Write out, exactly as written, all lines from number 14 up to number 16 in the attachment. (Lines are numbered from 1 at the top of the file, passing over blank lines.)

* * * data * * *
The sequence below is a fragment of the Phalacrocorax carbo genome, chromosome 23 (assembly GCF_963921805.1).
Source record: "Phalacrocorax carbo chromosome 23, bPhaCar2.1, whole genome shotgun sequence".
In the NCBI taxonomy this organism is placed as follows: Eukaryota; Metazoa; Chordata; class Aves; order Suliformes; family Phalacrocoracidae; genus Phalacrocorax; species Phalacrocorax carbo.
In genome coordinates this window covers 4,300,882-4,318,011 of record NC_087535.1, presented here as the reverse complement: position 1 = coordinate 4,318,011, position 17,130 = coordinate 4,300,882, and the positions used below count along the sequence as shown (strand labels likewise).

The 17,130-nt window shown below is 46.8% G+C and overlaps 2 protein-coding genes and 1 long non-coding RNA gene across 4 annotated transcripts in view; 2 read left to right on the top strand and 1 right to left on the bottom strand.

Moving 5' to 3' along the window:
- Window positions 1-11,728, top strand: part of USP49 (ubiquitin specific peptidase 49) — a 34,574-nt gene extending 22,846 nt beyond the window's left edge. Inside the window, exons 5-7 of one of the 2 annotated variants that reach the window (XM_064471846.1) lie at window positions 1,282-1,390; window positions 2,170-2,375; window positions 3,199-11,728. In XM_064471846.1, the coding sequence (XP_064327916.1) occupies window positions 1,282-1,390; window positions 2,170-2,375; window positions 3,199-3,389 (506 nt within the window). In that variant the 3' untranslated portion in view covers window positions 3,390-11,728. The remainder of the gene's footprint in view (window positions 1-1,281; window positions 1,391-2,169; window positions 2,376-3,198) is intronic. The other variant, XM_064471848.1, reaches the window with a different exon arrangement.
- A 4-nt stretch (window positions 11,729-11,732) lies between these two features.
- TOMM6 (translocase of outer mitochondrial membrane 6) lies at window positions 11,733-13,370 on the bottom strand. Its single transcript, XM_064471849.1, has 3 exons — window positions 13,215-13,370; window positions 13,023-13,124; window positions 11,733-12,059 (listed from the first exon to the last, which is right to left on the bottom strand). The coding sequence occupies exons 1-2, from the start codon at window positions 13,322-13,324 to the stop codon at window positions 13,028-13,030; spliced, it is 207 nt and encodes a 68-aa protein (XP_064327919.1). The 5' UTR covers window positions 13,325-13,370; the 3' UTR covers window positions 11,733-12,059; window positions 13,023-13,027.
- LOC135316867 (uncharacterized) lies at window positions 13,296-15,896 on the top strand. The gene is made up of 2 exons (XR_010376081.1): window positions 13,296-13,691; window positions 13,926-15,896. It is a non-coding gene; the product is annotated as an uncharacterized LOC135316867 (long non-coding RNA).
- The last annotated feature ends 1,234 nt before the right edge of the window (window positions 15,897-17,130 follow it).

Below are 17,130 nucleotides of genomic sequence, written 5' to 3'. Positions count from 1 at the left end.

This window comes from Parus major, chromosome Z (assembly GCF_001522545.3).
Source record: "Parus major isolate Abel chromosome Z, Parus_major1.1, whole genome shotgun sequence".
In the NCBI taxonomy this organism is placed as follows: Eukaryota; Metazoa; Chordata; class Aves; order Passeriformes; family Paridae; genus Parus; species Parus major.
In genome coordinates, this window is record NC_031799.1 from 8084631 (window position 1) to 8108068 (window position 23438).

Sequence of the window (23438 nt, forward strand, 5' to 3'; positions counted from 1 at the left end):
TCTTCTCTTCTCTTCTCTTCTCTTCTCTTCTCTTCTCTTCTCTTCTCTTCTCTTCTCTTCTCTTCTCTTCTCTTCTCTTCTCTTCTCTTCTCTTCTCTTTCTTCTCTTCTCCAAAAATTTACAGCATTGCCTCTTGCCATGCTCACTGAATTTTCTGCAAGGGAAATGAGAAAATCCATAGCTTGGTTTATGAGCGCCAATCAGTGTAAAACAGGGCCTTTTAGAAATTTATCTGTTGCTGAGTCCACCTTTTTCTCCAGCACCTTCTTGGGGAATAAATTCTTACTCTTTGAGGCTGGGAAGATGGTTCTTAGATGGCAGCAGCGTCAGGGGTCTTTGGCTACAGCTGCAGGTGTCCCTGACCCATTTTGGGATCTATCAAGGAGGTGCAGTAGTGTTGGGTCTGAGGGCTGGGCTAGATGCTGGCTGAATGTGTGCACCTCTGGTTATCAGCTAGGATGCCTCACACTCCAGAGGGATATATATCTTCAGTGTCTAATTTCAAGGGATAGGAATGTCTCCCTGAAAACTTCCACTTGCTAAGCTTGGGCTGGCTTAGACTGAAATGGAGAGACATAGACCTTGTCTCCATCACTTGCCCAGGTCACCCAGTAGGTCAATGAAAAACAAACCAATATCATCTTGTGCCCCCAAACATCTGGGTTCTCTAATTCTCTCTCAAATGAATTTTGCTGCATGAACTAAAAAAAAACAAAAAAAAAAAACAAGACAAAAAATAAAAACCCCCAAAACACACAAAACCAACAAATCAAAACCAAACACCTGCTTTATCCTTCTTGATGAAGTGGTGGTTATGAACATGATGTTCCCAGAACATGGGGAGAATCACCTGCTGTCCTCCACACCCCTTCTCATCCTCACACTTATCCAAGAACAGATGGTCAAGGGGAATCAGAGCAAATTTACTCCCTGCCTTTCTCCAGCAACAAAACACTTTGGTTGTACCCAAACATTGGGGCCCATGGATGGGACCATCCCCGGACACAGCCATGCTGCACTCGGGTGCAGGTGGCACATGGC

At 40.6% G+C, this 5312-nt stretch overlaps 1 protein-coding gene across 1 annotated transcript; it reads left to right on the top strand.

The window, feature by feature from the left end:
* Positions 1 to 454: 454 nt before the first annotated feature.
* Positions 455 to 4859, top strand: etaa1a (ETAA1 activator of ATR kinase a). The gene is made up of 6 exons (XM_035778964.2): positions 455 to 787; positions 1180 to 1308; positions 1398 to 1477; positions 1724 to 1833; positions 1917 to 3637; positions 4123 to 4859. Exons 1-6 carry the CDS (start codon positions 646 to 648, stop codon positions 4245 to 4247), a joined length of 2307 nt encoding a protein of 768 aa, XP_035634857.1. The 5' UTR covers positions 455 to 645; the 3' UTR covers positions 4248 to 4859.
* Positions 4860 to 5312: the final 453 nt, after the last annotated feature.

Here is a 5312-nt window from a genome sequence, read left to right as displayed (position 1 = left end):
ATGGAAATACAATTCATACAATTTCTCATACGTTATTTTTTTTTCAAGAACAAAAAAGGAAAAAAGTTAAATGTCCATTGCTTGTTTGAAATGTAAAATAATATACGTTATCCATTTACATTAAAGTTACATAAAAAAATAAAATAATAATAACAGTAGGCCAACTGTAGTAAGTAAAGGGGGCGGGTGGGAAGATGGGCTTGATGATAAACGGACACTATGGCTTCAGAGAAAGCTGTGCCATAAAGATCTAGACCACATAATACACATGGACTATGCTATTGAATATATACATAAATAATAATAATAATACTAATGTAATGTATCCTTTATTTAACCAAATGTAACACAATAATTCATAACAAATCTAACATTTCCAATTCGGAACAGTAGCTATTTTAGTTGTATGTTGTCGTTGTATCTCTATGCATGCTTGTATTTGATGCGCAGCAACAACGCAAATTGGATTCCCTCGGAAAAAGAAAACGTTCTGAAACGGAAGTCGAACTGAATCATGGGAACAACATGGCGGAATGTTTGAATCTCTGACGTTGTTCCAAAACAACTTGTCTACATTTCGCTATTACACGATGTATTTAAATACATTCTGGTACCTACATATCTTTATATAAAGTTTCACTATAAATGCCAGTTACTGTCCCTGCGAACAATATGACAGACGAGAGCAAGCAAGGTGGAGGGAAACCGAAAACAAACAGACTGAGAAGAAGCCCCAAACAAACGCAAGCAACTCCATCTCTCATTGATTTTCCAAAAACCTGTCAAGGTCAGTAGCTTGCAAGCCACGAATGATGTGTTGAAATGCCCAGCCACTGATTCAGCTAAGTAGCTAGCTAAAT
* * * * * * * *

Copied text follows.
Source record: "Parus major isolate Abel chromosome Z, Parus_major1.1, whole genome shotgun sequence".
In the NCBI taxonomy this organism is placed as follows: Eukaryota; Metazoa; Chordata; class Aves; order Passeriformes; family Paridae; genus Parus; species Parus major.
In genome coordinates, this window is record NC_031799.1 from 8084631 (window position 1) to 8108068 (window position 23438).